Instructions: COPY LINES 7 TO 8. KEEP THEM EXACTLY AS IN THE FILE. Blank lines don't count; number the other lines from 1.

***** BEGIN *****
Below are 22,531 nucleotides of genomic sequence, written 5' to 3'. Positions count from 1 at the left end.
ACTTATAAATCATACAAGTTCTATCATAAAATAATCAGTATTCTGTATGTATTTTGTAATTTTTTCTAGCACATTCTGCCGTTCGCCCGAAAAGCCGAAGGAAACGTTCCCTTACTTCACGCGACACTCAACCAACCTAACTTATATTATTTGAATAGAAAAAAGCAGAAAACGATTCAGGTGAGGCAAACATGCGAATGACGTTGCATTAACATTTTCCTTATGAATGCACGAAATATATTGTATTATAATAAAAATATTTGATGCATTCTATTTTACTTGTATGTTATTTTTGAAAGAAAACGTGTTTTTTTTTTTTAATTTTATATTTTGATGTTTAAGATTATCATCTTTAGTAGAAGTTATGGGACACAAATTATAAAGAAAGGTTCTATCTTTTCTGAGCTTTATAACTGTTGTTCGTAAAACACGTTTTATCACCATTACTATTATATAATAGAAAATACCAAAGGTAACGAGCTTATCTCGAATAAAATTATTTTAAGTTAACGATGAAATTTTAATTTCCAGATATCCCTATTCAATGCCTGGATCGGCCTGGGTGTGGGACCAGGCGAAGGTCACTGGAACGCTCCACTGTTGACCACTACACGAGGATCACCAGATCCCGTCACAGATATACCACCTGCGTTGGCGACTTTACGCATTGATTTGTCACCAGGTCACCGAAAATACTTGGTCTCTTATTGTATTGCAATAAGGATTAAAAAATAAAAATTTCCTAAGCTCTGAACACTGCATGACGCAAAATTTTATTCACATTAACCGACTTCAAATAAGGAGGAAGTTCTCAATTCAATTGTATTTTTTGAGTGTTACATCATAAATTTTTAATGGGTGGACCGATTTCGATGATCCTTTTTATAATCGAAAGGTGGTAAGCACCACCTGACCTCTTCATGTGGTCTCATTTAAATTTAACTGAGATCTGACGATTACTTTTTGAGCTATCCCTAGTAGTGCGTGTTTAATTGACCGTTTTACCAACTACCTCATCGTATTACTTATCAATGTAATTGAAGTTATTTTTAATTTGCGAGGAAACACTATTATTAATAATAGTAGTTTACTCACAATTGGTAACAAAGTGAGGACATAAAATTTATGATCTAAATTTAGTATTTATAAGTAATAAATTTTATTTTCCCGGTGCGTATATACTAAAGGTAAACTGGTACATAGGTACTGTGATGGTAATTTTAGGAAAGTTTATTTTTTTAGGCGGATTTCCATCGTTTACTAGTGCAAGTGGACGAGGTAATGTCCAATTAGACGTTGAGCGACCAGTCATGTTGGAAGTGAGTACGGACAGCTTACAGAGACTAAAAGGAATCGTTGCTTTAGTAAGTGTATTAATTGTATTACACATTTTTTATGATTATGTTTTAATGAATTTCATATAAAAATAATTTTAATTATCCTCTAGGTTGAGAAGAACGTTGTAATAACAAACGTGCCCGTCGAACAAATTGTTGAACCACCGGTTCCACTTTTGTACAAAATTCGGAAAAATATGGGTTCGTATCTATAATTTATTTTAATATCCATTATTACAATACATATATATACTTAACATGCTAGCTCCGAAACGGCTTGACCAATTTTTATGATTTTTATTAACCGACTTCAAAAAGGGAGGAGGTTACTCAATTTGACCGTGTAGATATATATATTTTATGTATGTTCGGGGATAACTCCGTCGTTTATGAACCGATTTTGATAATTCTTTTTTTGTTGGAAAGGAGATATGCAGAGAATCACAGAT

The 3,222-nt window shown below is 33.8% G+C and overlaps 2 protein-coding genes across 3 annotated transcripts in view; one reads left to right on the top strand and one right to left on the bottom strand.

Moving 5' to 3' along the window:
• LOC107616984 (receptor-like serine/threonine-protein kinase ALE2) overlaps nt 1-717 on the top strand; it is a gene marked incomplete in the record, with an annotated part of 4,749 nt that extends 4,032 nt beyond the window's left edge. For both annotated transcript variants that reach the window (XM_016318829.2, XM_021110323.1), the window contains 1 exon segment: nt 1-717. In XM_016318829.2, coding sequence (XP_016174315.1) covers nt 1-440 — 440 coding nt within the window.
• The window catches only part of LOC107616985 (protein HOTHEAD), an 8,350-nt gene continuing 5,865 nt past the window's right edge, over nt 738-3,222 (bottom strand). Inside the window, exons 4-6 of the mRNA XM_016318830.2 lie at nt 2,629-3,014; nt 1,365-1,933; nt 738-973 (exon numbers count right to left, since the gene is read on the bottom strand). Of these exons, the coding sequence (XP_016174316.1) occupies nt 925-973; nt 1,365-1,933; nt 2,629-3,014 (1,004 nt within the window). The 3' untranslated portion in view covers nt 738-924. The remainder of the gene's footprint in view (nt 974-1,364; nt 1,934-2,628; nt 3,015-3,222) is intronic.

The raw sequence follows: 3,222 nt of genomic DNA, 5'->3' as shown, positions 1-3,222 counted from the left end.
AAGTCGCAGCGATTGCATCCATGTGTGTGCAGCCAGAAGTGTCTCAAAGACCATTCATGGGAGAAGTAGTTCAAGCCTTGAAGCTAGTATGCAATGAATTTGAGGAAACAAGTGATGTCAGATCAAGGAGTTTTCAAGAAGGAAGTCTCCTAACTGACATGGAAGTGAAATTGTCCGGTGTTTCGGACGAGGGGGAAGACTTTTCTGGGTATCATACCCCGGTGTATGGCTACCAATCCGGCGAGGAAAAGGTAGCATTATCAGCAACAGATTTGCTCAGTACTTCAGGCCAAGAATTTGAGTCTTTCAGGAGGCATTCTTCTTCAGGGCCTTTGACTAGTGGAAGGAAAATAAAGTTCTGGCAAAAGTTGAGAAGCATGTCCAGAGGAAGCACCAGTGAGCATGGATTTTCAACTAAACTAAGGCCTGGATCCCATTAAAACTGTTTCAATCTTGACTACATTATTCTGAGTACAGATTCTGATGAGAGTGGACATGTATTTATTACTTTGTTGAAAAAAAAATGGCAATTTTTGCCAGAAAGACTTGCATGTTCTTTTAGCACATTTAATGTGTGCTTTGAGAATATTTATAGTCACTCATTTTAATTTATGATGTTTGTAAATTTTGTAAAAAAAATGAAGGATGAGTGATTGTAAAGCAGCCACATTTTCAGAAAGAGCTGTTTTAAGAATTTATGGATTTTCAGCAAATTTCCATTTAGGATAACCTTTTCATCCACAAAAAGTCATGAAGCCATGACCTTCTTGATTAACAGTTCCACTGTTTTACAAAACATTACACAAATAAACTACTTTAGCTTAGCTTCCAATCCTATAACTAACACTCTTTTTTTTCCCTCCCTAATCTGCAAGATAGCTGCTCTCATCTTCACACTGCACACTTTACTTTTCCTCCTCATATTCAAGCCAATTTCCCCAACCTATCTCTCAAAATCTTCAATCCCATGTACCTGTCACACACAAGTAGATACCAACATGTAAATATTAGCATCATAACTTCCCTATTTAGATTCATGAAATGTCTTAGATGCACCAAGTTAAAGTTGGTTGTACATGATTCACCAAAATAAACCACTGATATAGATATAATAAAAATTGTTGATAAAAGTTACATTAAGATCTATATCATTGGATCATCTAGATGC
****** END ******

The raw sequence follows: 3,222 nt of genomic DNA, 5'->3' as shown, positions 1-3,222 counted from the left end.
AAGTCGCAGCGATTGCATCCATGTGTGTGCAGCCAGAAGTGTCTCAAAGACCATTCATGGGAGAAGTAGTTCAAGCCTTGAAGCTAGTATGCAATGAATTTGAGGAAACAAGTGATGTCAGATCAAGGAGTTTTCAAGAAGGAAGTCTCCTAACTGACATGGAAGTGAAATTGTCCGGTGTTTCGGACGAGGGGGAAGACTTTTCTGGGTATCATACCCCGGTGTATGGCTACCAATCCGGCGAGGAAAAGGTAGCATTATCAGCAACAGATTTGCTCAGTACTTCAGGCCAAGAATTTGAGTCTTTCAGGAGGCATTCTTCTTCAGGGCCTTTGACTAGTGGAAGGAAAATAAAGTTCTGGCAAAAGTTGAGAAGCATGTCCAGAGGAAGCACCAGTGAGCATGGATTTTCAACTAAACTAAGGCCTGGATCCCATTAAAACTGTTTCAATCTTGACTACATTATTCTGAGTACAGATTCTGATGAGAGTGGACATGTATTTATTACTTTGTTGAAAAAAAAATGGCAATTTTTGCCAGAAAGACTTGCATGTTCTTTTAGCACATTTAATGTGTGCTTTGAGAATATTTATAGTCACTCATTTTAATTTATGATGTTTGTAAATTTTGTAAAAAAAATGAAGGATGAGTGATTGTAAAGCAGCCACATTTTCAGAAAGAGCTGTTTTAAGAATTTATGGATTTTCAGCAAATTTCCATTTAGGATAACCTTTTCATCCACAAAAAGTCATGAAGCCATGACCTTCTTGATTAACAGTTCCACTGTTTTACAAAACATTACACAAATAAACTACTTTAGCTTAGCTTCCAATCCTATAACTAACACTCTTTTTTTTCCCTCCCTAATCTGCAAGATAGCTGCTCTCATCTTCACACTGCACACTTTACTTTTCCTCCTCATATTCAAGCCAATTTCCCCAACCTATCTCTCAAAATCTTCAATCCCATGTACCTGTCACACACAAGTAGATACCAACATGTAAATATTAGCATCATAACTTCCCTATTTAGATTCATGAAATGTCTTAGATGCACCAAGTTAAAGTTGGTTGTACATGATTCACCAAAATAAACCACTGATATAGATATAATAAAAATTGTTGATAAAAGTTACATTAAGATCTATATCATTGGATCATCTAGATGC